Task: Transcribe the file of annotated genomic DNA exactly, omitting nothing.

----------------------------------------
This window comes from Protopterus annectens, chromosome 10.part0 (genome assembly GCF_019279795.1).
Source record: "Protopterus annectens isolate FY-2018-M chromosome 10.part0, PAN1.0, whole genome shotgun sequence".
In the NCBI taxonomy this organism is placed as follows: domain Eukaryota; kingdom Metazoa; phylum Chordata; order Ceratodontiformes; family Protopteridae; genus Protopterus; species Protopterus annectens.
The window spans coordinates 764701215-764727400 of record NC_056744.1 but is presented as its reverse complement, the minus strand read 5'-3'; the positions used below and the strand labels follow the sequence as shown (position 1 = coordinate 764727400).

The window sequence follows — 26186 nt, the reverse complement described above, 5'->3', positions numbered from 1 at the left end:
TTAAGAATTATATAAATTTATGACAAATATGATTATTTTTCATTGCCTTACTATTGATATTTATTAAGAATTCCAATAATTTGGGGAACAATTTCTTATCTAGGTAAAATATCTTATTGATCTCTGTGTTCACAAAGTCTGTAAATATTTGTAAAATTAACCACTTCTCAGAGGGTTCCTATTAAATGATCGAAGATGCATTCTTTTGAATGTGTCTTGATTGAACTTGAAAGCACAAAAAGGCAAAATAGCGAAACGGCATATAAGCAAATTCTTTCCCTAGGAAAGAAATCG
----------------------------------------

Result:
This window comes from Protopterus annectens, chromosome 10.part0 (genome assembly GCF_019279795.1).
Source record: "Protopterus annectens isolate FY-2018-M chromosome 10.part0, PAN1.0, whole genome shotgun sequence".
In the NCBI taxonomy this organism is placed as follows: domain Eukaryota; kingdom Metazoa; phylum Chordata; order Ceratodontiformes; family Protopteridae; genus Protopterus; species Protopterus annectens.
The window spans coordinates 764701215-764727400 of record NC_056744.1 but is presented as its reverse complement, the minus strand read 5'-3'; the positions used below and the strand labels follow the sequence as shown (position 1 = coordinate 764727400).

The window sequence follows — 26186 nt, the reverse complement described above, 5'->3', positions numbered from 1 at the left end:
TTAAGAATTATATAAATTTATGACAAATATGATTATTTTTCATTGCCTTACTATTGATATTTATTAAGAATTCCAATAATTTGGGGAACAATTTCTTATCTAGGTAAAATATCTTATTGATCTCTGTGTTCACAAAGTCTGTAAATATTTGTAAAATTAACCACTTCTCAGAGGGTTCCTATTAAATGATCGAAGATGCATTCTTTTGAATGTGTCTTGATTGAACTTGAAAGCACAAAAAGGCAAAATAGCGAAACGGCATATAAGCAAATTCTTTCCCTAGGAAAGAAATCG